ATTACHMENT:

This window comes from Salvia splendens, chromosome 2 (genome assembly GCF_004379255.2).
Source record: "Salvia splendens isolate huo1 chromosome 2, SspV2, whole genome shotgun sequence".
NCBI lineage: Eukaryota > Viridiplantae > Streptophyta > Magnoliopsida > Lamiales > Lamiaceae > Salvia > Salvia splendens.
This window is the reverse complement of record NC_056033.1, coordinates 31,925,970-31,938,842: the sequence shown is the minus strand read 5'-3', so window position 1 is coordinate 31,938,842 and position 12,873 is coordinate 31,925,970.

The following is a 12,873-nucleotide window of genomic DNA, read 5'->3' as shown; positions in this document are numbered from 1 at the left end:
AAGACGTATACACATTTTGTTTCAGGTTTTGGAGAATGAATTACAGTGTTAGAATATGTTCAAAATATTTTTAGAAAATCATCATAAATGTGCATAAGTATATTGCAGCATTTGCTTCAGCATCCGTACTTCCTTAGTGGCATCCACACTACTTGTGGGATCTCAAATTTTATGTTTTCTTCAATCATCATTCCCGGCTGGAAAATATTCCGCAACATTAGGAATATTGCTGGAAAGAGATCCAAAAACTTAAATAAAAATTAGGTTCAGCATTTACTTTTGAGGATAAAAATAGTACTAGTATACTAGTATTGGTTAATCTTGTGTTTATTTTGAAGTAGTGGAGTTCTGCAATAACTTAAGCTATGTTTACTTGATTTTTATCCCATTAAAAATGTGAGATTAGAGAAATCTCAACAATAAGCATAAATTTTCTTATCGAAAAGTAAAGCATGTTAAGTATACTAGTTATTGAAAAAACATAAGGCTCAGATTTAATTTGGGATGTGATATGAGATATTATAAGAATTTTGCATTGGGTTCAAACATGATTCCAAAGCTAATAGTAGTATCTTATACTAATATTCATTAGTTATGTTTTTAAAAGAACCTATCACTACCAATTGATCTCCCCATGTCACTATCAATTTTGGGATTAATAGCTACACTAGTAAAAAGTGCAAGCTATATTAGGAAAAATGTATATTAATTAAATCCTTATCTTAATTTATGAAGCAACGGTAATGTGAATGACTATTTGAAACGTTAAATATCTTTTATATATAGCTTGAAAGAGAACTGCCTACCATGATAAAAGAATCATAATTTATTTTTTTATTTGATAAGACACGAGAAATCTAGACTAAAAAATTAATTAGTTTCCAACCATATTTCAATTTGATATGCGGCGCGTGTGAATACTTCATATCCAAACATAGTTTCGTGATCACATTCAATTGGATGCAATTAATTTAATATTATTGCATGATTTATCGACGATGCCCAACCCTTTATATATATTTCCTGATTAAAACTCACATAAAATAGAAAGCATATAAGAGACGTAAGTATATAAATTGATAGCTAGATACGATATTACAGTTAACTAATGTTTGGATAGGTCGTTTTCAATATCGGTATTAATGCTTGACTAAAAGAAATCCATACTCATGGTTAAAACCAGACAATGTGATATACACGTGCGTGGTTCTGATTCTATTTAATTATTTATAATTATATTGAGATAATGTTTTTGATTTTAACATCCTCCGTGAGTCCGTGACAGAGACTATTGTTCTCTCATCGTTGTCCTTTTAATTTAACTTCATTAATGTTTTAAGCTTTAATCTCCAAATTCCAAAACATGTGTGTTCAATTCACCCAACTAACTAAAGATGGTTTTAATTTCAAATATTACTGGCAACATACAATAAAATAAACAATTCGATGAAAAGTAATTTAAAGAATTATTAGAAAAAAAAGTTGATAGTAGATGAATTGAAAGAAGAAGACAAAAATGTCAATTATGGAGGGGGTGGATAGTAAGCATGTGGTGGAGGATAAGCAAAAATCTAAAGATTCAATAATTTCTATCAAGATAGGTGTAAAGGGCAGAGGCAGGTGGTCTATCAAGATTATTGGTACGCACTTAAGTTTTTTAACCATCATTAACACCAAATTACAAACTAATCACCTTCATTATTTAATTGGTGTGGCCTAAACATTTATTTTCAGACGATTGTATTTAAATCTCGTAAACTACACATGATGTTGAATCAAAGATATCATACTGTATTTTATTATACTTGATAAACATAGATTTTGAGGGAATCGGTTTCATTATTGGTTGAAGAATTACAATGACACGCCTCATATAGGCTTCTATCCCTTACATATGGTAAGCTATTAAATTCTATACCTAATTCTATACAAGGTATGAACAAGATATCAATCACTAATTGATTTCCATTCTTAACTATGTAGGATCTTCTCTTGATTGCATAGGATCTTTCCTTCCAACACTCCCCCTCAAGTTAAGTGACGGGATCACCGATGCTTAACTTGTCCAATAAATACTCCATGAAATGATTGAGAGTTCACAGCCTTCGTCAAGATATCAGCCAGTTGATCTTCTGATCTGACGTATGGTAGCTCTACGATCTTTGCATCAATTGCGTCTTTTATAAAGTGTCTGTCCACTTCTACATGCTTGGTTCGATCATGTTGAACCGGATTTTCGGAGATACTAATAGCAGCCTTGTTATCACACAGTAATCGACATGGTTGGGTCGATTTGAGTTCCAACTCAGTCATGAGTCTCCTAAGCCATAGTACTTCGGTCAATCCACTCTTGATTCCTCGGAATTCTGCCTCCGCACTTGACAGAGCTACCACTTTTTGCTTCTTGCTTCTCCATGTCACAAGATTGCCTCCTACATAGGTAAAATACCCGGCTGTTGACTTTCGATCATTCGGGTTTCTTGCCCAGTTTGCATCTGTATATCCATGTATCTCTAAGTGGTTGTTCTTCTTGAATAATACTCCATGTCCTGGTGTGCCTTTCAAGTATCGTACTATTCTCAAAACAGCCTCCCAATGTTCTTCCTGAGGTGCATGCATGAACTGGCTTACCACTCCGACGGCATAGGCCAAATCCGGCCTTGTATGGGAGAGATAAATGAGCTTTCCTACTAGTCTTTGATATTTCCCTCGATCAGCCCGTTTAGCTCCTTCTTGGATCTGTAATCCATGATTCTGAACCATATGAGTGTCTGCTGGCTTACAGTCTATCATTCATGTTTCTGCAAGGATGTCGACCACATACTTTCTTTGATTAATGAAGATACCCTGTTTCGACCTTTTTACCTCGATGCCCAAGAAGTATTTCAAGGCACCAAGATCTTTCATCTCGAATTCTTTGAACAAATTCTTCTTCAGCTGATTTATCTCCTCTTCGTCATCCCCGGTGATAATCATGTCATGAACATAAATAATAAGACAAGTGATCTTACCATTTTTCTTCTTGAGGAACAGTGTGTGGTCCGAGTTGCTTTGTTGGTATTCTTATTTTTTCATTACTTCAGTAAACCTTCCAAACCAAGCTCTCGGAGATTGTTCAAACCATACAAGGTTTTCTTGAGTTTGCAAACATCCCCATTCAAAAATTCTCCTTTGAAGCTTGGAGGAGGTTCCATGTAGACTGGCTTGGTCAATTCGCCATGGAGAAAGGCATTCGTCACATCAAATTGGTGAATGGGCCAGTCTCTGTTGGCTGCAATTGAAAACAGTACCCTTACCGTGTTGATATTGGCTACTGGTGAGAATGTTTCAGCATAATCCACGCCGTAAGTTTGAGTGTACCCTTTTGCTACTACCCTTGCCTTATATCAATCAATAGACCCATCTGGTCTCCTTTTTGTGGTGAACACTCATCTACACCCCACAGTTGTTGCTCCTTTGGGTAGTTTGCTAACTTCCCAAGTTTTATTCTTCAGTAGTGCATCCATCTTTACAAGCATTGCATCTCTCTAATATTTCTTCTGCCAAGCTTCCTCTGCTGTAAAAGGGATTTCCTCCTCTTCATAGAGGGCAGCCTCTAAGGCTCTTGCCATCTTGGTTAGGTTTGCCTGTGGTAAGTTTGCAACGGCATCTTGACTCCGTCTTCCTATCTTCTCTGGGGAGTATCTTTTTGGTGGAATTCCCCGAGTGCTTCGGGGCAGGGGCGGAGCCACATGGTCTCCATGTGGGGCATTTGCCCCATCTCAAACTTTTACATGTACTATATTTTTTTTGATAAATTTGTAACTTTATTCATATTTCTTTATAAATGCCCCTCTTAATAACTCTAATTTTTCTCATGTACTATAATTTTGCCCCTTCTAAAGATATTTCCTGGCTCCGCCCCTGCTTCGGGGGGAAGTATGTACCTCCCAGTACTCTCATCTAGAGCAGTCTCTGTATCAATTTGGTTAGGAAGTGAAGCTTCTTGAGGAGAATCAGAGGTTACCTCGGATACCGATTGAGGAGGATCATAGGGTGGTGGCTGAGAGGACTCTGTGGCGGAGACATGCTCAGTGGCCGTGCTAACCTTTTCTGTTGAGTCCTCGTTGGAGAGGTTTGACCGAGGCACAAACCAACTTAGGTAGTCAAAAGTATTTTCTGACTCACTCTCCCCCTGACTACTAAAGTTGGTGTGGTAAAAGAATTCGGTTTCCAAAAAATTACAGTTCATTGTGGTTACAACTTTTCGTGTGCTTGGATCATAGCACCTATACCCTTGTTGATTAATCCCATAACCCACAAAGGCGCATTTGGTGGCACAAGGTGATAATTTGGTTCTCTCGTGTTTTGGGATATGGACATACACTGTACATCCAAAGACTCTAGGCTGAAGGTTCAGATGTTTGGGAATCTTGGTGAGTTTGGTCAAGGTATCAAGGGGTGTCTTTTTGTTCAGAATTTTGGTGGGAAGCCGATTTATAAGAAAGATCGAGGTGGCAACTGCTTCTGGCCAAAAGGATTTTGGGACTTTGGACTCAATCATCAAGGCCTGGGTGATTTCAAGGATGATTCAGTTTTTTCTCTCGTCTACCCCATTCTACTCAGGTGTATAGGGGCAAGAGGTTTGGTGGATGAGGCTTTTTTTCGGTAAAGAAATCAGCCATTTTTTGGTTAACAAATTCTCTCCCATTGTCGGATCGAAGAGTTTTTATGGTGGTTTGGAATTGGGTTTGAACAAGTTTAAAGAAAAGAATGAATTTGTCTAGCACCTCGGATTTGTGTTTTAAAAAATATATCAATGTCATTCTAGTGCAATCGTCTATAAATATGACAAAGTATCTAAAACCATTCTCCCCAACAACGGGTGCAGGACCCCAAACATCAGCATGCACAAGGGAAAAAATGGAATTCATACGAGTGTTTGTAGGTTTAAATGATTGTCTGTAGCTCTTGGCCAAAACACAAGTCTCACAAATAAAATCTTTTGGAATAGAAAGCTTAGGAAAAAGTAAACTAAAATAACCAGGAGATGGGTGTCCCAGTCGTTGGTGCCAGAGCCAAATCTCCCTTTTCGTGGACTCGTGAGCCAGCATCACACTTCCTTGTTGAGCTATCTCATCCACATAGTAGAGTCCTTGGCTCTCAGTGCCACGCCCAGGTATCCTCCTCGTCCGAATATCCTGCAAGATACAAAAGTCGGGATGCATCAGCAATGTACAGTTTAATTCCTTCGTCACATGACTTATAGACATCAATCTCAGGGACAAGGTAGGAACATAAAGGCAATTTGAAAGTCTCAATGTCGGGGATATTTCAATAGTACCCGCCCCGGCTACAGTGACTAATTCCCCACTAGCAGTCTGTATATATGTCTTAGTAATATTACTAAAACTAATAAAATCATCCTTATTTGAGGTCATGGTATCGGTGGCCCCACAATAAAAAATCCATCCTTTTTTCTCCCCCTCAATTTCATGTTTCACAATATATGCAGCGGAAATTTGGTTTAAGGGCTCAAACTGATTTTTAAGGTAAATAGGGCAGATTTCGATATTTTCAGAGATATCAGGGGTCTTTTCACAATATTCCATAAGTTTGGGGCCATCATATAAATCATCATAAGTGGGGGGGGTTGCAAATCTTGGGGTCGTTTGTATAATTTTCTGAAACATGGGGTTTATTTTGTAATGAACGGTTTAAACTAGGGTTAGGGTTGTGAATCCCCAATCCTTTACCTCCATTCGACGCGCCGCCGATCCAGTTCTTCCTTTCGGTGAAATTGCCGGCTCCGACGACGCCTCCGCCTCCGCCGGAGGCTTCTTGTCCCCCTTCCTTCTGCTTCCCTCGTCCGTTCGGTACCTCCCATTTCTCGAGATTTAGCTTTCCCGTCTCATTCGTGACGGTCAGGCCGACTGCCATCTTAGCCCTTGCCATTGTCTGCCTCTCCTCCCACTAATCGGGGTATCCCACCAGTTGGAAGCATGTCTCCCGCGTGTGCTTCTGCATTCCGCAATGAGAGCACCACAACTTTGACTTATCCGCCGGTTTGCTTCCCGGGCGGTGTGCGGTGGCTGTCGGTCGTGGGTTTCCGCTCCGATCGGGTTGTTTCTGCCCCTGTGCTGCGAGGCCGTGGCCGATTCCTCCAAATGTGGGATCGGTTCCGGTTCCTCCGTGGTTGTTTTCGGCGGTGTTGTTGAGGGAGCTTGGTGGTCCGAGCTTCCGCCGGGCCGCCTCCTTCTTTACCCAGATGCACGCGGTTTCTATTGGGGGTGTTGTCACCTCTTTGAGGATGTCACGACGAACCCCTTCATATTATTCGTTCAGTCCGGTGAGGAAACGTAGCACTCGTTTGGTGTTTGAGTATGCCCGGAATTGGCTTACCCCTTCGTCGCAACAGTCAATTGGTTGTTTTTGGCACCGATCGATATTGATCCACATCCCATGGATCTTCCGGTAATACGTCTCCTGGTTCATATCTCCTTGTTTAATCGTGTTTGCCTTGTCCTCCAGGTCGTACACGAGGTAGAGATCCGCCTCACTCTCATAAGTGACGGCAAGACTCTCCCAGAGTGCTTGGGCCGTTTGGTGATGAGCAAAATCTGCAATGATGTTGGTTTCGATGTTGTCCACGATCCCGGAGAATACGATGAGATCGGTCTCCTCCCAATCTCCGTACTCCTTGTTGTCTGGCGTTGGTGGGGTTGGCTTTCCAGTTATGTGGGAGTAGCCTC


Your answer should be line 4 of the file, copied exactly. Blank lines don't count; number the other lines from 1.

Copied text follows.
This window is the reverse complement of record NC_056033.1, coordinates 31,925,970-31,938,842: the sequence shown is the minus strand read 5'-3', so window position 1 is coordinate 31,938,842 and position 12,873 is coordinate 31,925,970.